Governor Signs Legislation to Create Texas Holocaust and Genocide Commission

HOUSTON, TX (June 25, 2009) – Legislation that would create the Texas Holocaust and Genocide Commission has been signed into law by Texas Gov. Rick Perry.

Senate Bill (SB) 482, introduced by Sens. Rodney Ellis (D-Houston) and Florence Shapiro (R-Plano) during the 81st regular session, creates an unpaid, 18-member commission to help ensure that educators in Texas have the guidance and resources necessary to teach children the lessons of the Holocaust and other contemporary genocides.

The bill, which was initiated and backed by Holocaust Museum Houston, was passed unanimously by both the Texas House of Representatives and Texas Senate and signed into law by Perry on June 19. The legislation takes effect Sept. 1, 2009.

"It was my privilege to author SB 482 creating the Texas Holocaust and Genocide Commission. The incident that took place a few weeks ago at the United States Holocaust Memorial Museum, when security guard, Stephen Tyrone Johns, was shot and killed, is a reminder that hate and intolerance still exist in this country. It is important, necessary, in fact, that we have institutions in place that teach tolerance. I am pleased that the governor recognized this necessity and signed the legislation creating the commission," Ellis said.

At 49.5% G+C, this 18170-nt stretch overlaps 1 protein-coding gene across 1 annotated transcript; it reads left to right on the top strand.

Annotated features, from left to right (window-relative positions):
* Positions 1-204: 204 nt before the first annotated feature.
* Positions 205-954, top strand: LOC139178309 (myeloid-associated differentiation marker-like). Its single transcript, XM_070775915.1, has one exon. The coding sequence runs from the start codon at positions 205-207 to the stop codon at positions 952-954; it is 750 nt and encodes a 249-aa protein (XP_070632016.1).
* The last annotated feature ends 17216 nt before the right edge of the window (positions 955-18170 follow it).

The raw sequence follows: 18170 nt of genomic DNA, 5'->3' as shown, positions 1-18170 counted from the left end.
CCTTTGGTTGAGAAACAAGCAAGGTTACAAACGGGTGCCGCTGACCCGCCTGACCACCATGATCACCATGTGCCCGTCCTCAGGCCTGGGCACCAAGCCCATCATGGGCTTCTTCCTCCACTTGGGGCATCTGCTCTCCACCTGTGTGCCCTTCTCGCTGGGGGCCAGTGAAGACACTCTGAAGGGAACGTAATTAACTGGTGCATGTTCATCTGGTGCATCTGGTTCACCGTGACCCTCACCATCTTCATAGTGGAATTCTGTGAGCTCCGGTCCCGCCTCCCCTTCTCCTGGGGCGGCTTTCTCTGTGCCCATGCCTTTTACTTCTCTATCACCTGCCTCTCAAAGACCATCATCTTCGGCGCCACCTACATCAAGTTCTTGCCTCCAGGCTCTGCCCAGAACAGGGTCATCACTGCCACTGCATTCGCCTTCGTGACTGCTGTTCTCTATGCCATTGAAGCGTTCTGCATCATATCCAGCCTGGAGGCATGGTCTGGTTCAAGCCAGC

“Just since 1945, we have seen genocides in places like Cambodia, Bosnia, Rwanda and Darfur. The conflict in the Congo appears likely to be the next. And yet, we at Holocaust Museum Houston and other similar institutions around the state are continually surprised by how little today’s students in Texas are aware of the Holocaust or more recent contemporary genocides and how little they understand of their individual responsibility to make our world a better place. This legislation will help change that,” said Museum Executive Director Susan Myers.